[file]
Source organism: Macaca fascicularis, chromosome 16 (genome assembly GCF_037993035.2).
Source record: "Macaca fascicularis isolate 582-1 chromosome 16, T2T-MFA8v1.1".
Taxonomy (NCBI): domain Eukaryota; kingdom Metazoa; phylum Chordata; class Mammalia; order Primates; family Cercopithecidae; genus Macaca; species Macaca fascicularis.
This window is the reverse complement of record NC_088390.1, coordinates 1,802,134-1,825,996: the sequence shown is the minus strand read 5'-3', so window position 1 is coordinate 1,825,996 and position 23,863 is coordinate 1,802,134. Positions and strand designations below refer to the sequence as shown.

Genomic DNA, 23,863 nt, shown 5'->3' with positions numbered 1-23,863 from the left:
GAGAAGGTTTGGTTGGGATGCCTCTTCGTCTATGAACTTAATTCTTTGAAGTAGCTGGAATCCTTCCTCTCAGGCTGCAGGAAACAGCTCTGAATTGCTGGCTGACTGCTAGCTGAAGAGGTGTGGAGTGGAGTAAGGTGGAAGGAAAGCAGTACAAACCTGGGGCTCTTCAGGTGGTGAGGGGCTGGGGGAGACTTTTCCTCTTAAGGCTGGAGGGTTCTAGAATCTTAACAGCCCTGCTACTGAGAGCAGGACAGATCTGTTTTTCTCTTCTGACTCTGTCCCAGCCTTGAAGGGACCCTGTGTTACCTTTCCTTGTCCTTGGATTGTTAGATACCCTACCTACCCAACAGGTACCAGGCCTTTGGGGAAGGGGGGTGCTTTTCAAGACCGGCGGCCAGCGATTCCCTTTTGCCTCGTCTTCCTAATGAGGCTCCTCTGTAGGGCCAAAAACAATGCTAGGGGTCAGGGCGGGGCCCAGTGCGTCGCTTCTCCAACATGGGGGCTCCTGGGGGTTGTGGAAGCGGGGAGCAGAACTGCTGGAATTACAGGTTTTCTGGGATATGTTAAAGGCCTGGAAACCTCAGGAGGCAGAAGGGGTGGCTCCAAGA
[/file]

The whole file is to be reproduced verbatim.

Source organism: Macaca fascicularis, chromosome 16 (genome assembly GCF_037993035.2).
Source record: "Macaca fascicularis isolate 582-1 chromosome 16, T2T-MFA8v1.1".
Taxonomy (NCBI): domain Eukaryota; kingdom Metazoa; phylum Chordata; class Mammalia; order Primates; family Cercopithecidae; genus Macaca; species Macaca fascicularis.
This window is the reverse complement of record NC_088390.1, coordinates 1,802,134-1,825,996: the sequence shown is the minus strand read 5'-3', so window position 1 is coordinate 1,825,996 and position 23,863 is coordinate 1,802,134. Positions and strand designations below refer to the sequence as shown.

Genomic DNA, 23,863 nt, shown 5'->3' with positions numbered 1-23,863 from the left:
GAGAAGGTTTGGTTGGGATGCCTCTTCGTCTATGAACTTAATTCTTTGAAGTAGCTGGAATCCTTCCTCTCAGGCTGCAGGAAACAGCTCTGAATTGCTGGCTGACTGCTAGCTGAAGAGGTGTGGAGTGGAGTAAGGTGGAAGGAAAGCAGTACAAACCTGGGGCTCTTCAGGTGGTGAGGGGCTGGGGGAGACTTTTCCTCTTAAGGCTGGAGGGTTCTAGAATCTTAACAGCCCTGCTACTGAGAGCAGGACAGATCTGTTTTTCTCTTCTGACTCTGTCCCAGCCTTGAAGGGACCCTGTGTTACCTTTCCTTGTCCTTGGATTGTTAGATACCCTACCTACCCAACAGGTACCAGGCCTTTGGGGAAGGGGGGTGCTTTTCAAGACCGGCGGCCAGCGATTCCCTTTTGCCTCGTCTTCCTAATGAGGCTCCTCTGTAGGGCCAAAAACAATGCTAGGGGTCAGGGCGGGGCCCAGTGCGTCGCTTCTCCAACATGGGGGCTCCTGGGGGTTGTGGAAGCGGGGAGCAGAACTGCTGGAATTACAGGTTTTCTGGGATATGTTAAAGGCCTGGAAACCTCAGGAGGCAGAAGGGGTGGCTCCAAGA